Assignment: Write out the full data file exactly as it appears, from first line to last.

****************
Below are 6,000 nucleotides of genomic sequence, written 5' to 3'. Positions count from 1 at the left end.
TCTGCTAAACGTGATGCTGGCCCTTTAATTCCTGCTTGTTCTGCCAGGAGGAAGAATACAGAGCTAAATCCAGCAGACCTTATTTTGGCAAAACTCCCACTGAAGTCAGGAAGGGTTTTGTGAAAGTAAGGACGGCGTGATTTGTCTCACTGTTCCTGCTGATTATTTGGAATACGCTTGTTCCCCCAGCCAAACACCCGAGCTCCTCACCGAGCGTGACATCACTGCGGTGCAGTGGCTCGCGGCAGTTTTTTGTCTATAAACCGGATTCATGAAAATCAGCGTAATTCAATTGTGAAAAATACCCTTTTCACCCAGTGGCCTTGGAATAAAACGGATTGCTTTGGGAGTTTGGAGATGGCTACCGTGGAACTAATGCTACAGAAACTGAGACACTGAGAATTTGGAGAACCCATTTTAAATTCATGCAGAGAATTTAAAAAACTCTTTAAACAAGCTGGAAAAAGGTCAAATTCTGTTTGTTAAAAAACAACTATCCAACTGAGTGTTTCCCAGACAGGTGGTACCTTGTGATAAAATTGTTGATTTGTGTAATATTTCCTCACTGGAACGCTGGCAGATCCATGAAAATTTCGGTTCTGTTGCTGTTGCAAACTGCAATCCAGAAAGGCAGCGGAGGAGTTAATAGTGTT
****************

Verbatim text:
Below are 6,000 nucleotides of genomic sequence, written 5' to 3'. Positions count from 1 at the left end.
TCTGCTAAACGTGATGCTGGCCCTTTAATTCCTGCTTGTTCTGCCAGGAGGAAGAATACAGAGCTAAATCCAGCAGACCTTATTTTGGCAAAACTCCCACTGAAGTCAGGAAGGGTTTTGTGAAAGTAAGGACGGCGTGATTTGTCTCACTGTTCCTGCTGATTATTTGGAATACGCTTGTTCCCCCAGCCAAACACCCGAGCTCCTCACCGAGCGTGACATCACTGCGGTGCAGTGGCTCGCGGCAGTTTTTTGTCTATAAACCGGATTCATGAAAATCAGCGTAATTCAATTGTGAAAAATACCCTTTTCACCCAGTGGCCTTGGAATAAAACGGATTGCTTTGGGAGTTTGGAGATGGCTACCGTGGAACTAATGCTACAGAAACTGAGACACTGAGAATTTGGAGAACCCATTTTAAATTCATGCAGAGAATTTAAAAAACTCTTTAAACAAGCTGGAAAAAGGTCAAATTCTGTTTGTTAAAAAACAACTATCCAACTGAGTGTTTCCCAGACAGGTGGTACCTTGTGATAAAATTGTTGATTTGTGTAATATTTCCTCACTGGAACGCTGGCAGATCCATGAAAATTTCGGTTCTGTTGCTGTTGCAAACTGCAATCCAGAAAGGCAGCGGAGGAGTTAATAGTGTT